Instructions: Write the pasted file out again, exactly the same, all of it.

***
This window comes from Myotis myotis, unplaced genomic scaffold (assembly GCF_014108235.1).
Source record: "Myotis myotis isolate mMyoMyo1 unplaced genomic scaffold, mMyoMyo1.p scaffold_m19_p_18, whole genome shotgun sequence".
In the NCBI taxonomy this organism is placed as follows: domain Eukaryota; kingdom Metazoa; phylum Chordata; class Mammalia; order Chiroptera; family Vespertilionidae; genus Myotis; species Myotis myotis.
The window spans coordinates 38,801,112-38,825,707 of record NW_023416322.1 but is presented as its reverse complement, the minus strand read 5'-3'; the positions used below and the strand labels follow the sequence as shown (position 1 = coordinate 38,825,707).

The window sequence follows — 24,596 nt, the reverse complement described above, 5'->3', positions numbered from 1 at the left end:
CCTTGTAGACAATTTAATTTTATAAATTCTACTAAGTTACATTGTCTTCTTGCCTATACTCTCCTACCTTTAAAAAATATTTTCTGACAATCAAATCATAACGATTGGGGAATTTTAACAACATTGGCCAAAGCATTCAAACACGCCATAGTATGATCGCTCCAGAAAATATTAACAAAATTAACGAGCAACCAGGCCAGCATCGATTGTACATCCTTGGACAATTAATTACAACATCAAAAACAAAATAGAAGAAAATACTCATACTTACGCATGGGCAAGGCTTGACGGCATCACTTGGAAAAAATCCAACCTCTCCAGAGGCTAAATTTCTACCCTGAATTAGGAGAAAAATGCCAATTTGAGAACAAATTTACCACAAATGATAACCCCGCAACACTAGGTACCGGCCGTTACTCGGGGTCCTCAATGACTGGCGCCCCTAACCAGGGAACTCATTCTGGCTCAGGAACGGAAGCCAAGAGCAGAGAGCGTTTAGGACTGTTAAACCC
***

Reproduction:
This window comes from Myotis myotis, unplaced genomic scaffold (assembly GCF_014108235.1).
Source record: "Myotis myotis isolate mMyoMyo1 unplaced genomic scaffold, mMyoMyo1.p scaffold_m19_p_18, whole genome shotgun sequence".
In the NCBI taxonomy this organism is placed as follows: domain Eukaryota; kingdom Metazoa; phylum Chordata; class Mammalia; order Chiroptera; family Vespertilionidae; genus Myotis; species Myotis myotis.
The window spans coordinates 38,801,112-38,825,707 of record NW_023416322.1 but is presented as its reverse complement, the minus strand read 5'-3'; the positions used below and the strand labels follow the sequence as shown (position 1 = coordinate 38,825,707).

The window sequence follows — 24,596 nt, the reverse complement described above, 5'->3', positions numbered from 1 at the left end:
CCTTGTAGACAATTTAATTTTATAAATTCTACTAAGTTACATTGTCTTCTTGCCTATACTCTCCTACCTTTAAAAAATATTTTCTGACAATCAAATCATAACGATTGGGGAATTTTAACAACATTGGCCAAAGCATTCAAACACGCCATAGTATGATCGCTCCAGAAAATATTAACAAAATTAACGAGCAACCAGGCCAGCATCGATTGTACATCCTTGGACAATTAATTACAACATCAAAAACAAAATAGAAGAAAATACTCATACTTACGCATGGGCAAGGCTTGACGGCATCACTTGGAAAAAATCCAACCTCTCCAGAGGCTAAATTTCTACCCTGAATTAGGAGAAAAATGCCAATTTGAGAACAAATTTACCACAAATGATAACCCCGCAACACTAGGTACCGGCCGTTACTCGGGGTCCTCAATGACTGGCGCCCCTAACCAGGGAACTCATTCTGGCTCAGGAACGGAAGCCAAGAGCAGAGAGCGTTTAGGACTGTTAAACCC